Portrait of a German Tragedian

 
Artist
Creation date
Materials
oil on canvas
Dimensions
57-1/2 x 33 in. 63 x 40 in. (framed)
Credit line
Gift of Booth Tarkington
Accession number
41.32
Collection
Currently On View

The sitter’s expressive right hand reveals that the artist had a solid grounding in draftsmanship and modeling.

This portly man was an actor stranded in Paris who posed for painters between acting jobs.

The portrait was exhibited in Paris in 1908, where Booth Tarkington purchased it.

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Before the Taos Art Colony: Ernest Leonard Blumenschein’s Paris Years

Born in Pittsburgh, Pennsylvania, the son of a prominent musician, Ernest Blumenschein was exposed early in life to art and music. After some success as a violinist, he decided to study art in Paris at the Académie Julian. There, he met Joseph Henry Sharp, who told him about the marvelous landscape of New Mexico. Both artists eventually travelled west and helped found the Taos Art Colony in Taos, New Mexico. Blumenschein and his artist-wife Mary Shepard Greene both taught at the Pratt Institute. Every summer, Blumenschein would go to Taos to paint the landscape. He eventually moved his family to New Mexico where he remained for the rest of his life. Blumenschein became one of the more well known of the Taos painters and won numerous awards. During the early part of his career, Blumenschein divided his time between New York and Europe, creating canvases very different from his depictions of Taos.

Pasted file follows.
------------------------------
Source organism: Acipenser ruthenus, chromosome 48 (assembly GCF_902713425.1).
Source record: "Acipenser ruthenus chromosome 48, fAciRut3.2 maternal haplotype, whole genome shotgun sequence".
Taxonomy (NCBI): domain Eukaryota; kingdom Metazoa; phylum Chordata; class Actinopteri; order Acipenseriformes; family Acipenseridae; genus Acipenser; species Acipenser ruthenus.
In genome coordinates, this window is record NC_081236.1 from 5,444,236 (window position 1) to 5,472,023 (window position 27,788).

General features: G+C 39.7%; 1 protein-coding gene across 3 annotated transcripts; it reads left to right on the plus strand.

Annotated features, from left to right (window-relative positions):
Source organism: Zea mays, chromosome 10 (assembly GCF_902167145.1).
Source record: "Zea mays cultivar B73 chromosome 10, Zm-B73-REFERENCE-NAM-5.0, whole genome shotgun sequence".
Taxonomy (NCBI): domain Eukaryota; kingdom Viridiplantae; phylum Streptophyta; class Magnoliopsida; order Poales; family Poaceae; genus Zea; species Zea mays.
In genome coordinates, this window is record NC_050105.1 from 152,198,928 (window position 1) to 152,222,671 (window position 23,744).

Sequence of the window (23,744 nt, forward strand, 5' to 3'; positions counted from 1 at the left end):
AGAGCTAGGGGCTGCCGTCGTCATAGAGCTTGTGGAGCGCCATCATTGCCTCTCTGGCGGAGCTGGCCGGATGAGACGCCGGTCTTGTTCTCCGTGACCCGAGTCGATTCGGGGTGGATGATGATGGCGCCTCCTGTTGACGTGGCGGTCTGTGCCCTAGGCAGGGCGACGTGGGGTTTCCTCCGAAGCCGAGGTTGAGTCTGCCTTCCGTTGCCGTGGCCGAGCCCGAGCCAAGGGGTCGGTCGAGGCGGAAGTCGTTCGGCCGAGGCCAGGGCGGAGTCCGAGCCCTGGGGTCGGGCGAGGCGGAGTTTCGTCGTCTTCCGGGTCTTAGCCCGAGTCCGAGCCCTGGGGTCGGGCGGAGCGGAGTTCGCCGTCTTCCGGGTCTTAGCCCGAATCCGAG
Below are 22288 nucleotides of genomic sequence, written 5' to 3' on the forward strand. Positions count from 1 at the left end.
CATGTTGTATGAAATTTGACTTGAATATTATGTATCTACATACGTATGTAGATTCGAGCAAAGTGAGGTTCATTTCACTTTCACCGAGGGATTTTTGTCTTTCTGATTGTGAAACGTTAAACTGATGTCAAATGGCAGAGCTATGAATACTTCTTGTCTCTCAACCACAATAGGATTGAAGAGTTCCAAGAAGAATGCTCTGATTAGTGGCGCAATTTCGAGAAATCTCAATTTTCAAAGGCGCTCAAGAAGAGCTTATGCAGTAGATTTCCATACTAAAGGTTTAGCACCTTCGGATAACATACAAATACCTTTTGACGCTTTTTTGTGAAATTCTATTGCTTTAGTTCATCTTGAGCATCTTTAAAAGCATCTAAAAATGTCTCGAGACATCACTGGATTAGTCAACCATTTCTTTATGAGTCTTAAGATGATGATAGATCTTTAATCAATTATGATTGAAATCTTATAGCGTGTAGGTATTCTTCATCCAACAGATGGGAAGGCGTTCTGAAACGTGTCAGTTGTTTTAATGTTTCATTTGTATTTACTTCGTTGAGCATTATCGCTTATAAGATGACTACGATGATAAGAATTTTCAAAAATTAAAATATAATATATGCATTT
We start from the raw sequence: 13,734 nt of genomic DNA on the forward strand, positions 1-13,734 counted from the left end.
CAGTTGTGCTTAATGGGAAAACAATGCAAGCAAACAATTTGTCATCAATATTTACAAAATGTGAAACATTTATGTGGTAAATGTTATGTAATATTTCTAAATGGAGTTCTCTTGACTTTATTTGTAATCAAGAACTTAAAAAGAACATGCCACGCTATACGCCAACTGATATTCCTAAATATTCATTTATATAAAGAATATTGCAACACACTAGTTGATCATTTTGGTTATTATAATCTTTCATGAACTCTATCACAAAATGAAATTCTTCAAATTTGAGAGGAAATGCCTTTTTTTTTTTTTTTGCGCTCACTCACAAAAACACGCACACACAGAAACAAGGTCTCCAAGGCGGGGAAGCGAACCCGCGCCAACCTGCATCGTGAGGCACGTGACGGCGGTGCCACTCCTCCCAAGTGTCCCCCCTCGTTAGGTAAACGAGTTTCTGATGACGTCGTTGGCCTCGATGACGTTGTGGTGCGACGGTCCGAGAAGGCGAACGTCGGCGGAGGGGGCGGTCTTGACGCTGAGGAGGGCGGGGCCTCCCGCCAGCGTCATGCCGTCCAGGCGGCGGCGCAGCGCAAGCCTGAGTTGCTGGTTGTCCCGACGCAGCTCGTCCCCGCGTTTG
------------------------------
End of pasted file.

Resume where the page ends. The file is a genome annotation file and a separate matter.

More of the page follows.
Portrait of a German Tragedian is one of Blumenschein’s early paintings. The subject, with its memorable face and figure, was painted in Paris in 1907 and exhibited at the Salon of 1908, where it was viewed and subsequently purchased by Indiana author Booth Tarkington. Many years later, the artist reminisced about the subject of this work, “The ‘German Tragedian’ was an Austrian actor in real life, stranded in Paris, posing between jobs for a few painters. He was a reciter of verse I discovered while he was posing for me in our Salon at Boul(evard) Raspail.” The actor’s rotund form is agilely perched upon a delicate French bench, while his dark suit and heavy coat contrast with the subtly striped backdrop. One look at the portly actor’s expressive right hand, exquisitely painted, reveals that Blumenschein had clearly absorbed the French curriculum of draftsmanship and modeling.

Hassrick, Peter H. and Elizabeth J. Cunningham. In Contemporary Rhythm: The Art of Ernest L. Blumenschein. Norman, Oklahoma: University of Oklahoma Press, 2008.